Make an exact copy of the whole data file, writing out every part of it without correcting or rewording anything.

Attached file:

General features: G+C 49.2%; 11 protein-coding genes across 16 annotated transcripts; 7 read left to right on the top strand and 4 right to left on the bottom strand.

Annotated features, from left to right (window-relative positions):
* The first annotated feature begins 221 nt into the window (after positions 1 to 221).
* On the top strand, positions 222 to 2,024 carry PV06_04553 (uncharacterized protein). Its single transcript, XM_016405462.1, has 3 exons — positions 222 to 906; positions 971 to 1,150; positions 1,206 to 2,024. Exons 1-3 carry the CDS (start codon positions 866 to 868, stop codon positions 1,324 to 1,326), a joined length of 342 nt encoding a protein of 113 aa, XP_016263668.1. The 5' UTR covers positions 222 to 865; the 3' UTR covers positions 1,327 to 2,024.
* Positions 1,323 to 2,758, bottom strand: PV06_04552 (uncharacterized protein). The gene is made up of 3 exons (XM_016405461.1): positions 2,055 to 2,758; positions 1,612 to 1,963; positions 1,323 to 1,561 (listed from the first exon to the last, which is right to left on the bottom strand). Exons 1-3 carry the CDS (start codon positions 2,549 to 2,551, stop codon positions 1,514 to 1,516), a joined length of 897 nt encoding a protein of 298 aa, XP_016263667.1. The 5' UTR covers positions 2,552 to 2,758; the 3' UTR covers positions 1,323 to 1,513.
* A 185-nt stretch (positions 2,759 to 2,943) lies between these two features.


General features: G+C 49.2%; 11 protein-coding genes across 16 annotated transcripts; 7 read left to right on the top strand and 4 right to left on the bottom strand.

Annotated features, from left to right (window-relative positions):
* The first annotated feature begins 221 nt into the window (after positions 1 to 221).
* On the top strand, positions 222 to 2,024 carry PV06_04553 (uncharacterized protein). Its single transcript, XM_016405462.1, has 3 exons — positions 222 to 906; positions 971 to 1,150; positions 1,206 to 2,024. Exons 1-3 carry the CDS (start codon positions 866 to 868, stop codon positions 1,324 to 1,326), a joined length of 342 nt encoding a protein of 113 aa, XP_016263668.1. The 5' UTR covers positions 222 to 865; the 3' UTR covers positions 1,327 to 2,024.
* Positions 1,323 to 2,758, bottom strand: PV06_04552 (uncharacterized protein). The gene is made up of 3 exons (XM_016405461.1): positions 2,055 to 2,758; positions 1,612 to 1,963; positions 1,323 to 1,561 (listed from the first exon to the last, which is right to left on the bottom strand). Exons 1-3 carry the CDS (start codon positions 2,549 to 2,551, stop codon positions 1,514 to 1,516), a joined length of 897 nt encoding a protein of 298 aa, XP_016263667.1. The 5' UTR covers positions 2,552 to 2,758; the 3' UTR covers positions 1,323 to 1,513.
* A 185-nt stretch (positions 2,759 to 2,943) lies between these two features.